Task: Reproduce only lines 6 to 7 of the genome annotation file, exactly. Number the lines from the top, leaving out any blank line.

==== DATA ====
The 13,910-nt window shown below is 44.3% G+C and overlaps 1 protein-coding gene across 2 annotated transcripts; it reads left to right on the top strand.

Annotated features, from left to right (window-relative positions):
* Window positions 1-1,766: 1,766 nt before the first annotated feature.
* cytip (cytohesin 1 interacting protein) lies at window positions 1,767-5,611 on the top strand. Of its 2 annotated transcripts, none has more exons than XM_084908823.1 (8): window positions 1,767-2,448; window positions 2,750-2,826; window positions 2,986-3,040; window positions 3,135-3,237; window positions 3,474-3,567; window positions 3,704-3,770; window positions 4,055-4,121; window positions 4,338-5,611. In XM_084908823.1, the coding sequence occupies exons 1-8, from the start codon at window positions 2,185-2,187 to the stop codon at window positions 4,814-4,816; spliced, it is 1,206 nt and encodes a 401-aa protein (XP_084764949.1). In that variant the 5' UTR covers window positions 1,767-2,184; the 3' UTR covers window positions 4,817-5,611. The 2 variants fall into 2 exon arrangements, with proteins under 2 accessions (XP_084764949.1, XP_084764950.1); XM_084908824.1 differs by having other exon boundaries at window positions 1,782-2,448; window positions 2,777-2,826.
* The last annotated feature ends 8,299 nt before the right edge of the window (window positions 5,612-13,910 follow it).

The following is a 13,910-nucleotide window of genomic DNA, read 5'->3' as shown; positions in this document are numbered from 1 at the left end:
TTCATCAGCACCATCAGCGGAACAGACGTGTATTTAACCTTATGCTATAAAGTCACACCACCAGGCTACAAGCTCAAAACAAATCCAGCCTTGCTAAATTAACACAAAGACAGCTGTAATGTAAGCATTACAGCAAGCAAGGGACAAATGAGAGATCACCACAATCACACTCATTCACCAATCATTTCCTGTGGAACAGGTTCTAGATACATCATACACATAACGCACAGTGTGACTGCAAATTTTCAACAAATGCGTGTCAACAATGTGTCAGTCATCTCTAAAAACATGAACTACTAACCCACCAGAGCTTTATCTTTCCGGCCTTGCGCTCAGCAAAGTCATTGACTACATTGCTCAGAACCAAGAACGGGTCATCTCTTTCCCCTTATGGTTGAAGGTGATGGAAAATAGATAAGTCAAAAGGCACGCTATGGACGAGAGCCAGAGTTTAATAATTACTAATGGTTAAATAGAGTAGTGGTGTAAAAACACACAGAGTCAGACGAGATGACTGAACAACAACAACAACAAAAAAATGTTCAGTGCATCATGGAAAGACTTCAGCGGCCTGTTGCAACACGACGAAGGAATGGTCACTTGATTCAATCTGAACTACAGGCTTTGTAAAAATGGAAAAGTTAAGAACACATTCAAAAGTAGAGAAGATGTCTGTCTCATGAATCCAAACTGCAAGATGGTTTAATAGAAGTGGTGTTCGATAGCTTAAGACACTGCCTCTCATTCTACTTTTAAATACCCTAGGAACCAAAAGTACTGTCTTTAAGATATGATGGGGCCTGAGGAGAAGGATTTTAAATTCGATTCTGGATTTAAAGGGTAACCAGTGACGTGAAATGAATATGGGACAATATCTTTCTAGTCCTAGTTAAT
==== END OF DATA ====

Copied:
The following is a 13,910-nucleotide window of genomic DNA, read 5'->3' as shown; positions in this document are numbered from 1 at the left end:
TTCATCAGCACCATCAGCGGAACAGACGTGTATTTAACCTTATGCTATAAAGTCACACCACCAGGCTACAAGCTCAAAACAAATCCAGCCTTGCTAAATTAACACAAAGACAGCTGTAATGTAAGCATTACAGCAAGCAAGGGACAAATGAGAGATCACCACAATCACACTCATTCACCAATCATTTCCTGTGGAACAGGTTCTAGATACATCATACACATAACGCACAGTGTGACTGCAAATTTTCAACAAATGCGTGTCAACAATGTGTCAGTCATCTCTAAAAACATGAACTACTAACCCACCAGAGCTTTATCTTTCCGGCCTTGCGCTCAGCAAAGTCATTGACTACATTGCTCAGAACCAAGAACGGGTCATCTCTTTCCCCTTATGGTTGAAGGTGATGGAAAATAGATAAGTCAAAAGGCACGCTATGGACGAGAGCCAGAGTTTAATAATTACTAATGGTTAAATAGAGTAGTGGTGTAAAAACACACAGAGTCAGACGAGATGACTGAACAACAACAACAACAAAAAAATGTTCAGTGCATCATGGAAAGACTTCAGCGGCCTGTTGCAACACGACGAAGGAATGGTCACTTGATTCAATCTGAACTACAGGCTTTGTAAAAATGGAAAAGTTAAGAACACATTCAAAAGTAGAGAAGATGTCTGTCTCATGAATCCAAACTGCAAGATGGTTTAATAGAAGTGGTGTTCGATAGCTTAAGACACTGCCTCTCATTCTACTTTTAAATACCCTAGGAACCAAAAGTACTGTCTTTAAGATATGATGGGGCCTGAGGAGAAGGATTTTAAATTCGATTCTGGATTTAAAGGGTAACCAGTGACGTGAAATGAATATGGGACAATATCTTTCTAGTCCTAGTTAAT